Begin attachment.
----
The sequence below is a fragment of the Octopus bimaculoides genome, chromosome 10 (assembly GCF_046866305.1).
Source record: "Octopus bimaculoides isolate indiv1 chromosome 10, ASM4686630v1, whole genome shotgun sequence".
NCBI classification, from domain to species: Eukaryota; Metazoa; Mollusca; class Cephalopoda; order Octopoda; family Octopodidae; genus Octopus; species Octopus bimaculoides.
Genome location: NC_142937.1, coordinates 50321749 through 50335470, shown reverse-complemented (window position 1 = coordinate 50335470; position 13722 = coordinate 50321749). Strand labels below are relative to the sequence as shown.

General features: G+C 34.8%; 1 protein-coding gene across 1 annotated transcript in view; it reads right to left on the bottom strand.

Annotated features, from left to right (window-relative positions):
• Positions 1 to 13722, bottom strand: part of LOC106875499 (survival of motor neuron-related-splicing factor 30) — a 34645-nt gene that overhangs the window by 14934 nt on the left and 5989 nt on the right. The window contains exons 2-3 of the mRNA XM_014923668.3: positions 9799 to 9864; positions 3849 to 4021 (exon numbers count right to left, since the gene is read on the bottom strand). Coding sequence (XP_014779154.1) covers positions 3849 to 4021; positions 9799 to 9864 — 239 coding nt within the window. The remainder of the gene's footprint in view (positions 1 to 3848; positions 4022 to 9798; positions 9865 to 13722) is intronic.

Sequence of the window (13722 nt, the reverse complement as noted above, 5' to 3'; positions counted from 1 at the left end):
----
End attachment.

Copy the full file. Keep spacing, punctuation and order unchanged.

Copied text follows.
The sequence below is a fragment of the Octopus bimaculoides genome, chromosome 10 (assembly GCF_046866305.1).
Source record: "Octopus bimaculoides isolate indiv1 chromosome 10, ASM4686630v1, whole genome shotgun sequence".
NCBI classification, from domain to species: Eukaryota; Metazoa; Mollusca; class Cephalopoda; order Octopoda; family Octopodidae; genus Octopus; species Octopus bimaculoides.
Genome location: NC_142937.1, coordinates 50321749 through 50335470, shown reverse-complemented (window position 1 = coordinate 50335470; position 13722 = coordinate 50321749). Strand labels below are relative to the sequence as shown.

General features: G+C 34.8%; 1 protein-coding gene across 1 annotated transcript in view; it reads right to left on the bottom strand.

Annotated features, from left to right (window-relative positions):
• Positions 1 to 13722, bottom strand: part of LOC106875499 (survival of motor neuron-related-splicing factor 30) — a 34645-nt gene that overhangs the window by 14934 nt on the left and 5989 nt on the right. The window contains exons 2-3 of the mRNA XM_014923668.3: positions 9799 to 9864; positions 3849 to 4021 (exon numbers count right to left, since the gene is read on the bottom strand). Coding sequence (XP_014779154.1) covers positions 3849 to 4021; positions 9799 to 9864 — 239 coding nt within the window. The remainder of the gene's footprint in view (positions 1 to 3848; positions 4022 to 9798; positions 9865 to 13722) is intronic.

Sequence of the window (13722 nt, the reverse complement as noted above, 5' to 3'; positions counted from 1 at the left end):